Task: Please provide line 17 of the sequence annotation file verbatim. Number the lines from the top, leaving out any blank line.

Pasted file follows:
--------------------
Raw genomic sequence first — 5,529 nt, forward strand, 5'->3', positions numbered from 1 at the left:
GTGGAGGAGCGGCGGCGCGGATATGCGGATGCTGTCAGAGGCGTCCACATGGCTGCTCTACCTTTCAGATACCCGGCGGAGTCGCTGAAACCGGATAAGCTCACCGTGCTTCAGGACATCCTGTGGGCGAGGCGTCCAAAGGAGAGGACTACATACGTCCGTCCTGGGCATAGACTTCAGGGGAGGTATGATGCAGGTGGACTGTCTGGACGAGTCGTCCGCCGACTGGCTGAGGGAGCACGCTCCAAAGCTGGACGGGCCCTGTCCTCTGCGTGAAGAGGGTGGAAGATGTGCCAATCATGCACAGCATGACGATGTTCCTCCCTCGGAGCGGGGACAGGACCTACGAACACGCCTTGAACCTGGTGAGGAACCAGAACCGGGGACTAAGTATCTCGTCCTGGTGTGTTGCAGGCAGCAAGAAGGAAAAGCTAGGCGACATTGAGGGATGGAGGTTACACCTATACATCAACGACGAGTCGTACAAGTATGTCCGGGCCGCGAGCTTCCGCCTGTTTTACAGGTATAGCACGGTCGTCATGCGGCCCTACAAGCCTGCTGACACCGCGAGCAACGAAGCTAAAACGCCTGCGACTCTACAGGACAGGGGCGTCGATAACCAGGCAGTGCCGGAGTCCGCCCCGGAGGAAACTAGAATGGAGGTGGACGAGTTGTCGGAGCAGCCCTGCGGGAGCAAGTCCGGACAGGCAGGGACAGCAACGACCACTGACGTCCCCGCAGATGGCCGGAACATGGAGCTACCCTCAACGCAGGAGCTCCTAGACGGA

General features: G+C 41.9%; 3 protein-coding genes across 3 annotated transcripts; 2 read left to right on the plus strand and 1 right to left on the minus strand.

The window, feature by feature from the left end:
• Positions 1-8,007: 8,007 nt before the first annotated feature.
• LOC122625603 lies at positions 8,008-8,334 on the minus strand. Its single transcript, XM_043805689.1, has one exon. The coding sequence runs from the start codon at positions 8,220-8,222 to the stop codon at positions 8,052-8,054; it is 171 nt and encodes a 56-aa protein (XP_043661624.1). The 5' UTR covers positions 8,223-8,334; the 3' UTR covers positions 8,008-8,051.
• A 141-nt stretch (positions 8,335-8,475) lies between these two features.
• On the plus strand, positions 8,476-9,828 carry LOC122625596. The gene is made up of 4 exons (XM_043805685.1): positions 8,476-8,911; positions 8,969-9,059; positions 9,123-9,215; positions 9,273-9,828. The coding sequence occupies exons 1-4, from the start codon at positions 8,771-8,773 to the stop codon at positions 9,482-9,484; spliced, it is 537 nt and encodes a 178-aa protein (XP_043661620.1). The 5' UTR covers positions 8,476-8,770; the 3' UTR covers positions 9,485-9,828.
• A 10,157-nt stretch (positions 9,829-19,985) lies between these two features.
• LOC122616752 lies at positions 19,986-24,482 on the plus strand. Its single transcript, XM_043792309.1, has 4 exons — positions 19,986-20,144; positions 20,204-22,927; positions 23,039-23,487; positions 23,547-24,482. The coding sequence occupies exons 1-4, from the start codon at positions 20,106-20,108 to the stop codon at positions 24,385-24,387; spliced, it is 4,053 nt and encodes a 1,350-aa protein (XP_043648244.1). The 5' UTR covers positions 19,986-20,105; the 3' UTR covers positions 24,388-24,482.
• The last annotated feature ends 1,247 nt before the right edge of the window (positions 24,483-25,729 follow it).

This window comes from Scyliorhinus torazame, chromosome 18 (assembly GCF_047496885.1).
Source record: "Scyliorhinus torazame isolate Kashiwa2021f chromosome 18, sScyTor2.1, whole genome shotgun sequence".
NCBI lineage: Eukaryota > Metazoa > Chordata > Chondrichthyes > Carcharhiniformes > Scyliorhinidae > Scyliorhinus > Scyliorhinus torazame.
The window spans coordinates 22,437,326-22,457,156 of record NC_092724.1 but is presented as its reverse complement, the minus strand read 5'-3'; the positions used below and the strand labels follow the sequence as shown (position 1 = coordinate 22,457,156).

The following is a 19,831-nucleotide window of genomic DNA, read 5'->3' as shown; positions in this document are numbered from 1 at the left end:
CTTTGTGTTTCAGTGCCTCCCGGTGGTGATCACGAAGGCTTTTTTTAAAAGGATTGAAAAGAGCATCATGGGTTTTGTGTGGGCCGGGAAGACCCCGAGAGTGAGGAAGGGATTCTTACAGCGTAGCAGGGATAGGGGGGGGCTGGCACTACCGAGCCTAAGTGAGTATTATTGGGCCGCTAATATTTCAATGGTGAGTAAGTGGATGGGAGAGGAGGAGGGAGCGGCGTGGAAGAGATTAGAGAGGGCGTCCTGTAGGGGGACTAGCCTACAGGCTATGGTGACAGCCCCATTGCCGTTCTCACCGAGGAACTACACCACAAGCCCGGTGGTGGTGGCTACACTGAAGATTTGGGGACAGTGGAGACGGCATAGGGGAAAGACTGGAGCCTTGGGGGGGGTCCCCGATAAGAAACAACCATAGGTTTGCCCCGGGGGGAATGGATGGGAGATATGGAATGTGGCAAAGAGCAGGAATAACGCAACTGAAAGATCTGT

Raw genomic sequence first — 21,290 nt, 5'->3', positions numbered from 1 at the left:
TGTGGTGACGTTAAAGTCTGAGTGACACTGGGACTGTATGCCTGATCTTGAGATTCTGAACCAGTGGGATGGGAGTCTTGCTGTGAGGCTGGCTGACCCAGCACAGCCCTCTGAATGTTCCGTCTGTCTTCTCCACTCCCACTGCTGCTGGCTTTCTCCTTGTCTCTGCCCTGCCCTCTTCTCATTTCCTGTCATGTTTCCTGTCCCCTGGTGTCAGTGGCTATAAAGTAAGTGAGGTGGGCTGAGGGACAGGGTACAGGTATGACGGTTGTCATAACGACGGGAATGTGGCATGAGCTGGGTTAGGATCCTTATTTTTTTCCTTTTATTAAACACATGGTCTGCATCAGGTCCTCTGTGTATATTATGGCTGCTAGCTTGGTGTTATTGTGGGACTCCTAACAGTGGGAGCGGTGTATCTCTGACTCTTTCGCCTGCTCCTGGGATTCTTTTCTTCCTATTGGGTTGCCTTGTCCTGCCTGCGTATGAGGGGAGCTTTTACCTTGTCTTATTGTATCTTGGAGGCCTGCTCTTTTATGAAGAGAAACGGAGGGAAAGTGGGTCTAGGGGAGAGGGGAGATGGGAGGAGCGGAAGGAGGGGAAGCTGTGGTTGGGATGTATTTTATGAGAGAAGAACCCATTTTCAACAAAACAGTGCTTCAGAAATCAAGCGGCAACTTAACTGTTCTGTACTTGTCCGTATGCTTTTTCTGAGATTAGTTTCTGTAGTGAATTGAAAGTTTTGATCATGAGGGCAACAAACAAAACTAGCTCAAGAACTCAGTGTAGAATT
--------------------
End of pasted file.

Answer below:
CTTTGTGTTTCAGTGCCTCCCGGTGGTGATCACGAAGGCTTTTTTTAAAAGGATTGAAAAGAGCATCATGGGTTTTGTGTGGGCCGGGAAGACCCCGAGAGTGAGGAAGGGATTCTTACAGCGTAGCAGGGATAGGGGGGGGCTGGCACTACCGAGCCTAAGTGAGTATTATTGGGCCGCTAATATTTCAATGGTGAGTAAGTGGATGGGAGAGGAGGAGGGAGCGGCGTGGAAGAGATTAGAGAGGGCGTCCTGTAGGGGGACTAGCCTACAGGCTATGGTGACAGCCCCATTGCCGTTCTCACCGAGGAACTACACCACAAGCCCGGTGGTGGTGGCTACACTGAAGATTTGGGGACAGTGGAGACGGCATAGGGGAAAGACTGGAGCCTTGGGGGGGGTCCCCGATAAGAAACAACCATAGGTTTGCCCCGGGGGGAATGGATGGGAGATATGGAATGTGGCAAAGAGCAGGAATAACGCAACTGAAAGATCTGT